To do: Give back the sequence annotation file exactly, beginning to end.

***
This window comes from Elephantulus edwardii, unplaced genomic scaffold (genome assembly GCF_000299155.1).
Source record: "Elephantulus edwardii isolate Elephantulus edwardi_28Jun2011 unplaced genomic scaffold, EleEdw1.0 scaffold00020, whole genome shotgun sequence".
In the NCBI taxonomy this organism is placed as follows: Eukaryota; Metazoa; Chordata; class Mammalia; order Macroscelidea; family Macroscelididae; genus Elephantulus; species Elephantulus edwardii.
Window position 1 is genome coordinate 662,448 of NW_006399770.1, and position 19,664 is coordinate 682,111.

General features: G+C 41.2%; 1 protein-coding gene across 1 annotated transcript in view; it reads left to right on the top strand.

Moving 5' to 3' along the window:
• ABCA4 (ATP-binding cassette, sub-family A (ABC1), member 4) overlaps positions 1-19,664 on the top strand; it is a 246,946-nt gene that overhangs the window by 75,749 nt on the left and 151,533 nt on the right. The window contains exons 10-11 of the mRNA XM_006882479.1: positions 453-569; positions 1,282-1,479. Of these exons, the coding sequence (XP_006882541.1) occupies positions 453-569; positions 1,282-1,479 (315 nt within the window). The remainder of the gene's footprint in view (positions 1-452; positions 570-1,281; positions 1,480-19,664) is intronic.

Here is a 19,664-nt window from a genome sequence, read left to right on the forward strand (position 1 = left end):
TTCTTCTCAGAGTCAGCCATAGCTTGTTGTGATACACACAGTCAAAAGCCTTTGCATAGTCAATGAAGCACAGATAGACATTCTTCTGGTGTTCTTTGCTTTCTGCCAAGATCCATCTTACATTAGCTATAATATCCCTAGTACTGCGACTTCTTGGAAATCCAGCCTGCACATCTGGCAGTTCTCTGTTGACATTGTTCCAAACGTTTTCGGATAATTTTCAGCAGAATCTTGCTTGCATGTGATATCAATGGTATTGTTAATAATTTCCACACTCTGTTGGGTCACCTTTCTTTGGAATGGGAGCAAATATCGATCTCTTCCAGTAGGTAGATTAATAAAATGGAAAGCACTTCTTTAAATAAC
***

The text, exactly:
This window comes from Elephantulus edwardii, unplaced genomic scaffold (genome assembly GCF_000299155.1).
Source record: "Elephantulus edwardii isolate Elephantulus edwardi_28Jun2011 unplaced genomic scaffold, EleEdw1.0 scaffold00020, whole genome shotgun sequence".
In the NCBI taxonomy this organism is placed as follows: Eukaryota; Metazoa; Chordata; class Mammalia; order Macroscelidea; family Macroscelididae; genus Elephantulus; species Elephantulus edwardii.
Window position 1 is genome coordinate 662,448 of NW_006399770.1, and position 19,664 is coordinate 682,111.

General features: G+C 41.2%; 1 protein-coding gene across 1 annotated transcript in view; it reads left to right on the top strand.

Moving 5' to 3' along the window:
• ABCA4 (ATP-binding cassette, sub-family A (ABC1), member 4) overlaps positions 1-19,664 on the top strand; it is a 246,946-nt gene that overhangs the window by 75,749 nt on the left and 151,533 nt on the right. The window contains exons 10-11 of the mRNA XM_006882479.1: positions 453-569; positions 1,282-1,479. Of these exons, the coding sequence (XP_006882541.1) occupies positions 453-569; positions 1,282-1,479 (315 nt within the window). The remainder of the gene's footprint in view (positions 1-452; positions 570-1,281; positions 1,480-19,664) is intronic.

Here is a 19,664-nt window from a genome sequence, read left to right on the forward strand (position 1 = left end):
TTCTTCTCAGAGTCAGCCATAGCTTGTTGTGATACACACAGTCAAAAGCCTTTGCATAGTCAATGAAGCACAGATAGACATTCTTCTGGTGTTCTTTGCTTTCTGCCAAGATCCATCTTACATTAGCTATAATATCCCTAGTACTGCGACTTCTTGGAAATCCAGCCTGCACATCTGGCAGTTCTCTGTTGACATTGTTCCAAACGTTTTCGGATAATTTTCAGCAGAATCTTGCTTGCATGTGATATCAATGGTATTGTTAATAATTTCCACACTCTGTTGGGTCACCTTTCTTTGGAATGGGAGCAAATATCGATCTCTTCCAGTAGGTAGATTAATAAAATGGAAAGCACTTCTTTAAATAAC